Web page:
Physics Grade 12 – University Preparation – Course Outline

This course enables students to deepen their understanding of the concepts and theories of physics.

Students will explore further the laws of dynamics and energy transformations, and will investigate electrical, gravitational, and magnetic fields; electromagnetic radiation; and the interface between energy and matter.
They will further develop inquiry skills, learning, for example, how the interpretation of experimental data can provide indirect evidence to support the development of a scientific model. 
Students will also consider the impact on society and the environment of technological applications of physics.

Units and Overall Expectations / Unit Description

Forces and Motion: Dynamics
• analyse the motion of objects in horizontal, vertical, and inclined planes, and predict and explain the motion with reference to the forces acting on the objects;
• investigate motion in a plane, through experiments or simulations, and  analyse and solve problems involving the forces acting on an object in linear, projectile, and circular motion, with the aid of vectors, graphs, and free-body diagrams;
• analyse ways in which an understanding of the dynamics of motion relates to the development and use of technological devices, including terrestrial and space vehicles, and the enhancement of recreational activities and sports equipment.
Energy and Momentum
• demonstrate an understanding of the concepts of work, energy, momentum, and the laws of conservation of energy and of momentum for objects moving in two dimensions, and explain them in qualitative and quantitative terms;
• investigate the laws of conservation of momentum and of energy (including elastic and inelastic collisions) through experiments or simulations, and analyse and solve problems involving these laws with the aid of vectors,  graphs, and free-body diagrams;
• analyse and describe the application of the concepts of energy and momentum to the design and development of a wide range of collision and impact-absorbing devices used in everyday life.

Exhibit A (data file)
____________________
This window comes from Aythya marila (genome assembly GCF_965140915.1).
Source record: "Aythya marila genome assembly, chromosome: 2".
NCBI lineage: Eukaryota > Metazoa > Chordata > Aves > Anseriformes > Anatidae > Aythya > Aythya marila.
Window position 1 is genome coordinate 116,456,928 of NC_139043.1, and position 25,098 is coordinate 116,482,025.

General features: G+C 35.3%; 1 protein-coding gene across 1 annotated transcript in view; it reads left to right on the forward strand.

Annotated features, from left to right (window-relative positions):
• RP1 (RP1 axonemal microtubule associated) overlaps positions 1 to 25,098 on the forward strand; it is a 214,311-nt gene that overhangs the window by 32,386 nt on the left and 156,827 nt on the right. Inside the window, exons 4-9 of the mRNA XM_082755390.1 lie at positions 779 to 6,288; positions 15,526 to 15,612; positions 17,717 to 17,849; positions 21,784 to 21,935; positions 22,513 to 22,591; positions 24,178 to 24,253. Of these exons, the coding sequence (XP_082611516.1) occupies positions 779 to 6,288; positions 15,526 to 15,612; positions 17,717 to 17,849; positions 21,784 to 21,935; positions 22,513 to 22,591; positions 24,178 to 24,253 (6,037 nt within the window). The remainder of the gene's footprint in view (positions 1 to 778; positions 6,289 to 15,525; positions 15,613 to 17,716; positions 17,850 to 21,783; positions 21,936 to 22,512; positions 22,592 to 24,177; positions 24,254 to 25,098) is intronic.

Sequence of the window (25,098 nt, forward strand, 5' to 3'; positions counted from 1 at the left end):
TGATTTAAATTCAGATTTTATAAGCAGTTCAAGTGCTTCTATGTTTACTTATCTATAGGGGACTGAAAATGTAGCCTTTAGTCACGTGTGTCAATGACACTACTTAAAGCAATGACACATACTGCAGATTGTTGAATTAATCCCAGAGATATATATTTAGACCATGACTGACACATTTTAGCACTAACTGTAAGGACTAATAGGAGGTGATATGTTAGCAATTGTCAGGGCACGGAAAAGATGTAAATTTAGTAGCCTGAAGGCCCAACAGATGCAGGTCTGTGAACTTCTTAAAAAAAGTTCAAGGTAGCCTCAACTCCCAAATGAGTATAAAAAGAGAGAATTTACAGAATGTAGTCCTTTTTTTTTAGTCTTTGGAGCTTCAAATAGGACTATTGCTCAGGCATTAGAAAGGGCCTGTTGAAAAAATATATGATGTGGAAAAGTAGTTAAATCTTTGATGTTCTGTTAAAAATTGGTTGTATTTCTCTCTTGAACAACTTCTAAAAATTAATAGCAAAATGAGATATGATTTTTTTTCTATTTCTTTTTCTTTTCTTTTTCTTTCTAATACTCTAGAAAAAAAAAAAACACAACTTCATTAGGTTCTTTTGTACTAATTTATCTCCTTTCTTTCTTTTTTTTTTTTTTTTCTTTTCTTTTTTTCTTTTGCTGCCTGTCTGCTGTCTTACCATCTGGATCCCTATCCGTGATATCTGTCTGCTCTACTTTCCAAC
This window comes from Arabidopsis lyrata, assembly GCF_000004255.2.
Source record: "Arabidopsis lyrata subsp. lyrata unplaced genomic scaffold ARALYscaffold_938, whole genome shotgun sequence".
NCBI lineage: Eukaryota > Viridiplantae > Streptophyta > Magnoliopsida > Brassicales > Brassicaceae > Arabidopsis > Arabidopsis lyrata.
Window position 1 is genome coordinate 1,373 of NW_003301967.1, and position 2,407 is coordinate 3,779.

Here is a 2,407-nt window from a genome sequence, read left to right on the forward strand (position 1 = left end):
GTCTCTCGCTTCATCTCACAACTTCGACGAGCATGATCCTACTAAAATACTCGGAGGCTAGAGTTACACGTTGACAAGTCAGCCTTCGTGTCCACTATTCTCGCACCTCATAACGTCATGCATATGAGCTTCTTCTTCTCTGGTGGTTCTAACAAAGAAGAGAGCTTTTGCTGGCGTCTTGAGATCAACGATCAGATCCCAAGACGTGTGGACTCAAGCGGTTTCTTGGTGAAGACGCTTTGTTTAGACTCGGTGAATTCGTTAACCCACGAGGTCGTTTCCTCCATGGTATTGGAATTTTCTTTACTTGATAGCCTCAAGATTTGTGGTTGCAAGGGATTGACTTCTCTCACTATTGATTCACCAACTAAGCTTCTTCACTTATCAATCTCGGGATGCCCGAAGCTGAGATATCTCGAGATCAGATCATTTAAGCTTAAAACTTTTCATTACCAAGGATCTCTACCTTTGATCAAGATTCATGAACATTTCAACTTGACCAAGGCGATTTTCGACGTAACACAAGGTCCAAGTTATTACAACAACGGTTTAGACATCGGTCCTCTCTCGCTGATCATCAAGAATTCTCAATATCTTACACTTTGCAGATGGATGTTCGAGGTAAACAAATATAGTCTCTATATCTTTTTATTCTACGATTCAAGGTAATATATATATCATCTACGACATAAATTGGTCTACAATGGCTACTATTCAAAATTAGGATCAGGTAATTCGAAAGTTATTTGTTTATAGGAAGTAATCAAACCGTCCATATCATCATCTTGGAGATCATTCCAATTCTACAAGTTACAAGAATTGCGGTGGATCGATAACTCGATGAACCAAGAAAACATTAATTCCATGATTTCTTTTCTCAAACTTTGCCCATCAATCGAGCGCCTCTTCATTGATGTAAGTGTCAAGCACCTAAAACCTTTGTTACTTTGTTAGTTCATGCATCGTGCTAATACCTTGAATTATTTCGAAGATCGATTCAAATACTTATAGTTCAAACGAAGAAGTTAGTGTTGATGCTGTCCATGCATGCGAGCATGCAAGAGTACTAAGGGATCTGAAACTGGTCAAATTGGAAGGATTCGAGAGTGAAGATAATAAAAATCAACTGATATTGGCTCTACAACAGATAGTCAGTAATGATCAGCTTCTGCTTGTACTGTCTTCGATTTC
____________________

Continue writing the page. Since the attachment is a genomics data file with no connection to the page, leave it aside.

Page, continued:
Electric, Gravitational, and Magnetic Fields
• demonstrate an understanding of the concepts, principles, and laws related to electric, gravitational, and magnetic forces and fields, and explain them in  qualitative and quantitative terms;
• conduct investigations and analyse and solve problems related to electric,  gravitational, and magnetic fields;
• explain the roles of evidence and theories in the development of scientific  knowledge related to electric, gravitational, and magnetic fields, and evaluate and describe the social and economic impact of technological developments related to the concept of fields.
The Wave Nature of Light
• demonstrate an understanding of the wave model of electromagnetic radiation, and describe how it explains diffraction patterns, interference, and  polarization;
• perform experiments relating the wave model of light and technical  applications of electromagnetic radiation (e.g., lasers and fibre optics) to the  phenomena of refraction, diffraction, interference, and polarization;
• analyse phenomena involving light and colour, explain them in terms of the  wave model of light, and explain how this model provides a basis for  developing technological devices.
Matter-Energy Interface
• demonstrate an understanding of the basic concepts of Einstein’s special theory of relativity and of the development of models of matter, based on classical and early quantum mechanics, that involve an interface between matter and energy;
• interpret data to support scientific models of matter, and conduct thought  experiments as a way of exploring abstract scientific ideas;
• describe how the introduction of new conceptual models and theories can influence and change scientific thought and lead to the development of new technologies.